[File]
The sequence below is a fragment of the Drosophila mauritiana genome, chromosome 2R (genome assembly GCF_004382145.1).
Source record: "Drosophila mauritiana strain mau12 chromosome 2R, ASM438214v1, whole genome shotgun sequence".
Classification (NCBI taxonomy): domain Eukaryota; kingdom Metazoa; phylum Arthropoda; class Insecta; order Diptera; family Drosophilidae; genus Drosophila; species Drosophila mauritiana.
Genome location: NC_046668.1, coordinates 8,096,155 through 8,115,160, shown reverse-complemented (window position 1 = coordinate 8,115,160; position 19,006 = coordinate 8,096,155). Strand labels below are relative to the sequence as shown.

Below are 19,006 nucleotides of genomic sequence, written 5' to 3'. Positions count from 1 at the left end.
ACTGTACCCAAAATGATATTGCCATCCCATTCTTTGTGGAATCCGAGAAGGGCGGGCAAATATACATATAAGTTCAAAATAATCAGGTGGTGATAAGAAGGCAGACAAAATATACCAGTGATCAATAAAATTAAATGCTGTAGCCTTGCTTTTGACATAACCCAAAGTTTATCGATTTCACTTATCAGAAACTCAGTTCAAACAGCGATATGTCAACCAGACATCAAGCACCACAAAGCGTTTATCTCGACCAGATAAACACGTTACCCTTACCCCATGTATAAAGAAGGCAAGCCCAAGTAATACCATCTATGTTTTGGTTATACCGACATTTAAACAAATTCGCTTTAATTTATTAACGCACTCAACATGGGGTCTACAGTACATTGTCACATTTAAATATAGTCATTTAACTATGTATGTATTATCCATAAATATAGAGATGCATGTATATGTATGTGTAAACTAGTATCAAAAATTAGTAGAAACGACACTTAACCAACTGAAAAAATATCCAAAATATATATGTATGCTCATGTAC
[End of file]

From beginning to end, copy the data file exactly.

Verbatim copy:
The sequence below is a fragment of the Drosophila mauritiana genome, chromosome 2R (genome assembly GCF_004382145.1).
Source record: "Drosophila mauritiana strain mau12 chromosome 2R, ASM438214v1, whole genome shotgun sequence".
Classification (NCBI taxonomy): domain Eukaryota; kingdom Metazoa; phylum Arthropoda; class Insecta; order Diptera; family Drosophilidae; genus Drosophila; species Drosophila mauritiana.
Genome location: NC_046668.1, coordinates 8,096,155 through 8,115,160, shown reverse-complemented (window position 1 = coordinate 8,115,160; position 19,006 = coordinate 8,096,155). Strand labels below are relative to the sequence as shown.

Below are 19,006 nucleotides of genomic sequence, written 5' to 3'. Positions count from 1 at the left end.
ACTGTACCCAAAATGATATTGCCATCCCATTCTTTGTGGAATCCGAGAAGGGCGGGCAAATATACATATAAGTTCAAAATAATCAGGTGGTGATAAGAAGGCAGACAAAATATACCAGTGATCAATAAAATTAAATGCTGTAGCCTTGCTTTTGACATAACCCAAAGTTTATCGATTTCACTTATCAGAAACTCAGTTCAAACAGCGATATGTCAACCAGACATCAAGCACCACAAAGCGTTTATCTCGACCAGATAAACACGTTACCCTTACCCCATGTATAAAGAAGGCAAGCCCAAGTAATACCATCTATGTTTTGGTTATACCGACATTTAAACAAATTCGCTTTAATTTATTAACGCACTCAACATGGGGTCTACAGTACATTGTCACATTTAAATATAGTCATTTAACTATGTATGTATTATCCATAAATATAGAGATGCATGTATATGTATGTGTAAACTAGTATCAAAAATTAGTAGAAACGACACTTAACCAACTGAAAAAATATCCAAAATATATATGTATGCTCATGTAC